Vienna riding cavesson
The bitless option for anybody and any horse.
This cavesson has been the tack of choice for dressage training since the 16th century and it’s still used for the training of all stallions in the famous Spanish Riding School at Vienna.
Unfortunately, it had been forgotten as a riding bridle among mainstream dressage lovers for a very long time. Growing up I would only see it used for lunging horses with correct “Stellung” (head positioning). I’m glad to see it coming back to the riding arenas, as it is the safest, most precise, fair and useful headstall I have come across.
Would I start a horse today, I wouldn’t think twice about what to use for it.
Buy one without metal in the nose band (except for the D-rings, of course) and make sure the chin strap works the way it should, which is much lower on the horse jaw, savely on the fleshy bit of its cheeks, and secures it in place without moving around on your horses head and causing unpleasant rubbing.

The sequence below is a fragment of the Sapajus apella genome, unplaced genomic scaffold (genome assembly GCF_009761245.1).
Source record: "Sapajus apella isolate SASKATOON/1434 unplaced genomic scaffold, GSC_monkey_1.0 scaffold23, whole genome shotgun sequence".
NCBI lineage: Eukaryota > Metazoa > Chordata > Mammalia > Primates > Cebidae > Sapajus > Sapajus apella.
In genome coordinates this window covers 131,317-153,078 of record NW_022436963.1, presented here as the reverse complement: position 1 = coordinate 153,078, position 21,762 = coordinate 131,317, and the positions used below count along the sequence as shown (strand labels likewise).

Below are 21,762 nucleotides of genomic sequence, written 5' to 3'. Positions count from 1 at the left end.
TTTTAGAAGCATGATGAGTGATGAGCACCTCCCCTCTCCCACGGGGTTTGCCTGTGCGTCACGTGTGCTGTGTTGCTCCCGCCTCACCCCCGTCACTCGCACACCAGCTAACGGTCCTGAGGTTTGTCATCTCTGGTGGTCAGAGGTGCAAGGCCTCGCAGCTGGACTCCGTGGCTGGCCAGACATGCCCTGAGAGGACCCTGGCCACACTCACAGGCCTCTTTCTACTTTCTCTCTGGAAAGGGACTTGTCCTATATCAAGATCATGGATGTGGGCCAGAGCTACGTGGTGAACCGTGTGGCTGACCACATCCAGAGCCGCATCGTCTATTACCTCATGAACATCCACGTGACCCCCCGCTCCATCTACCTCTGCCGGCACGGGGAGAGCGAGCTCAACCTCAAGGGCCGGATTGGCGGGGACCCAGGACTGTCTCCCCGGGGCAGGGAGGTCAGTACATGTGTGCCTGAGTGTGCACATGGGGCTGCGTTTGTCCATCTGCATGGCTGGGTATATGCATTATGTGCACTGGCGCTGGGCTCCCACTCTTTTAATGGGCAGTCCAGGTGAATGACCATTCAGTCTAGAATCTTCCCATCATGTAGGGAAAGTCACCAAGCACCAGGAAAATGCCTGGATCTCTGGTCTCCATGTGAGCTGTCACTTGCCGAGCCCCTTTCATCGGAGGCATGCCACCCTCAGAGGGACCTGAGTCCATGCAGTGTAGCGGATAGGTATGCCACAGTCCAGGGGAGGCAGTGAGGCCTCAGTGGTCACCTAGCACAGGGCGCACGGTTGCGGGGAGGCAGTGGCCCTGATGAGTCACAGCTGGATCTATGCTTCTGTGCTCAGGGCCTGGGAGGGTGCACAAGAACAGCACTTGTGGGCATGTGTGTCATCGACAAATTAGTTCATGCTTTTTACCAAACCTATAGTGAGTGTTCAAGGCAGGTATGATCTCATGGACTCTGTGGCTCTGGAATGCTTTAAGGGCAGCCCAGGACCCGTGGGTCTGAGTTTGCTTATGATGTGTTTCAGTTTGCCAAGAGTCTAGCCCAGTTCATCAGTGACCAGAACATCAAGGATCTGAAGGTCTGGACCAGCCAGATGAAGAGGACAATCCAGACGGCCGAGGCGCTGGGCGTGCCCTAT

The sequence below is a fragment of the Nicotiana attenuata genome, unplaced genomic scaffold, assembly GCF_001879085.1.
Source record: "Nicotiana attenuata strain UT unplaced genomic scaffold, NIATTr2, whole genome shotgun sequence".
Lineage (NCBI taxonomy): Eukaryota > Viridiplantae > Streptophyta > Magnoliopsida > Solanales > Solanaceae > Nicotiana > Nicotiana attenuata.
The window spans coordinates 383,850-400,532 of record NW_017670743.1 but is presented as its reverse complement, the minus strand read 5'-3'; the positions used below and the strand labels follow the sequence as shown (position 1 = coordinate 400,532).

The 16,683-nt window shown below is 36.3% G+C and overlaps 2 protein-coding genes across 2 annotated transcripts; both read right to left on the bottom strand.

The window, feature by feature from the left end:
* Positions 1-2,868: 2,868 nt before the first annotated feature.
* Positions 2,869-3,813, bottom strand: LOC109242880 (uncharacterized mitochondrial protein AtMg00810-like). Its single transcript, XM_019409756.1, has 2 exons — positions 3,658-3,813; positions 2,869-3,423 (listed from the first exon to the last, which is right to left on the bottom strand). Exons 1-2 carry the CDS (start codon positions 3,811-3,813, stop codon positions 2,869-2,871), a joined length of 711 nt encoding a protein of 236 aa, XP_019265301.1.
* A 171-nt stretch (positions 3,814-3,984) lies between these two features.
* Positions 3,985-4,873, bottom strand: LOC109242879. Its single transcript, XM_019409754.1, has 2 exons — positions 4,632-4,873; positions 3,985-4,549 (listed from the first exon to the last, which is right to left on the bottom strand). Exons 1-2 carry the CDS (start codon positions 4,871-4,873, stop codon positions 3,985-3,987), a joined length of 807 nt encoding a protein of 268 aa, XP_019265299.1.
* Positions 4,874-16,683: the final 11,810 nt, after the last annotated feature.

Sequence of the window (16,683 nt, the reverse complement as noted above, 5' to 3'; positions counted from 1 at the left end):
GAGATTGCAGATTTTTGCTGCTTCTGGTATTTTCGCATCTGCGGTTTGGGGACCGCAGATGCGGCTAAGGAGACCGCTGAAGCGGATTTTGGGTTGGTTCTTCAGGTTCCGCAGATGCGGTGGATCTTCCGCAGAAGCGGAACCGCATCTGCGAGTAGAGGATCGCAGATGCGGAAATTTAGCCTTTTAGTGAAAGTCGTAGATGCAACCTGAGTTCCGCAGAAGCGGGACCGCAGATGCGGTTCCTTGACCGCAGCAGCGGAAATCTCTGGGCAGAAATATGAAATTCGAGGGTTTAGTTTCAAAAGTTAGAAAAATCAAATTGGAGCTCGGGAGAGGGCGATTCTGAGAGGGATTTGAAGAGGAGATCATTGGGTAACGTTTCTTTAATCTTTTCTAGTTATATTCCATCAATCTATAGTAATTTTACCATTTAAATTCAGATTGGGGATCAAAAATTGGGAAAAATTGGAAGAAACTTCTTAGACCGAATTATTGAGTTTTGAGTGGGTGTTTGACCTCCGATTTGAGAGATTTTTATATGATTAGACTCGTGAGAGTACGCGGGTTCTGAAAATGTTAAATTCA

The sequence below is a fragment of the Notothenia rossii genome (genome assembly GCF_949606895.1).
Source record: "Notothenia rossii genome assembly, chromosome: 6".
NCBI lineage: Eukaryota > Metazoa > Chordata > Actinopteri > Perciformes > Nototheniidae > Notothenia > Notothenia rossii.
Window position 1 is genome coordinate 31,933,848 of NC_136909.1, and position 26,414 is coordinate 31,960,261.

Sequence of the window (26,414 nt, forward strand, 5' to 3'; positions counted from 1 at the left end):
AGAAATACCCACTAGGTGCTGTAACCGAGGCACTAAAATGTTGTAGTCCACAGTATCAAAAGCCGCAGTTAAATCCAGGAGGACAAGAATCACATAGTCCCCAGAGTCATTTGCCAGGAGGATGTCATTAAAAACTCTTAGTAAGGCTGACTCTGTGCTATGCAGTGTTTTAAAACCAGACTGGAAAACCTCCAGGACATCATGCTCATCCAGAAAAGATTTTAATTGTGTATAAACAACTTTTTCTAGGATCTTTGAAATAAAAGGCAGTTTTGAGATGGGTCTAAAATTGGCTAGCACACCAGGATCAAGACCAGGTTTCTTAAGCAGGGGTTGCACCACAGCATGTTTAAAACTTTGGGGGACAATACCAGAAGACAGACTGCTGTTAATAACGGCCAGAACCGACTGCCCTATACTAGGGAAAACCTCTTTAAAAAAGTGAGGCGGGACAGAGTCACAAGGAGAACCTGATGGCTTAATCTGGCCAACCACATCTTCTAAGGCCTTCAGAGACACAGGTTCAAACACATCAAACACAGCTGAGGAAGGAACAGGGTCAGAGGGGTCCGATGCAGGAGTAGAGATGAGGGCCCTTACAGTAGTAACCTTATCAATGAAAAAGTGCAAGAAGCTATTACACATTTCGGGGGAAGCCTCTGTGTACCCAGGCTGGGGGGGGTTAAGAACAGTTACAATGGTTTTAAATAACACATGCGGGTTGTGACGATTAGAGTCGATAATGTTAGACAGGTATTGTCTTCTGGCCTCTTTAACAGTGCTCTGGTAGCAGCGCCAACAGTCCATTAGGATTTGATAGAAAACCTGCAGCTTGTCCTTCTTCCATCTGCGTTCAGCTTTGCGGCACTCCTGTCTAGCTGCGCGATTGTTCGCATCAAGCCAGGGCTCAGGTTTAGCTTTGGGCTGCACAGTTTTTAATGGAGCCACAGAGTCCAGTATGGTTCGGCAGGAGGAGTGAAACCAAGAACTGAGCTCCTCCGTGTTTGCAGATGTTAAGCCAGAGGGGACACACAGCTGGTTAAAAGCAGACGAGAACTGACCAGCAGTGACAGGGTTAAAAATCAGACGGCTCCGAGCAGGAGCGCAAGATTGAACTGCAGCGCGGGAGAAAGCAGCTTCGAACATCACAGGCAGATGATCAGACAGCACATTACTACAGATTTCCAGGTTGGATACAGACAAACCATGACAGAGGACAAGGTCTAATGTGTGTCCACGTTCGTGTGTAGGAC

What’s great about this bridle, among its many advantages, is that you don’t need to change tack to lunge or work from the ground – it’s ideally suited for all purposes: groundwork, lunging (using the middle ring), as well as riding – using the front side D-rings to attach the reins. This way you have a much more direct connection with your horses head and can cleary ask it to turn, halt and position its head.
Sidepull and Hackamore?
I don’t like sidepulls much because they move around on the horses head too much. So if you ride with a bit of contact or want to ask for bends or sideways movements, this isn’t the choice for you. I can also not recommend sidepulls for young horses or those who tend to be very forward as you have very little choice but to heavily pull on their noses. This bridle is often praised as the softest way to ride, but I have seen it used brutally many a time.
Now, hackamores are a whole different ballgame. Simply said, with two levers on your horse’s nose it doesn’t take much strength to break it. This bridle might be very useful with forward-upward horses, but it only belongs in the hands of pros. Just as the bosal (basically the Western version of a hackamore) it is there to hardly be used.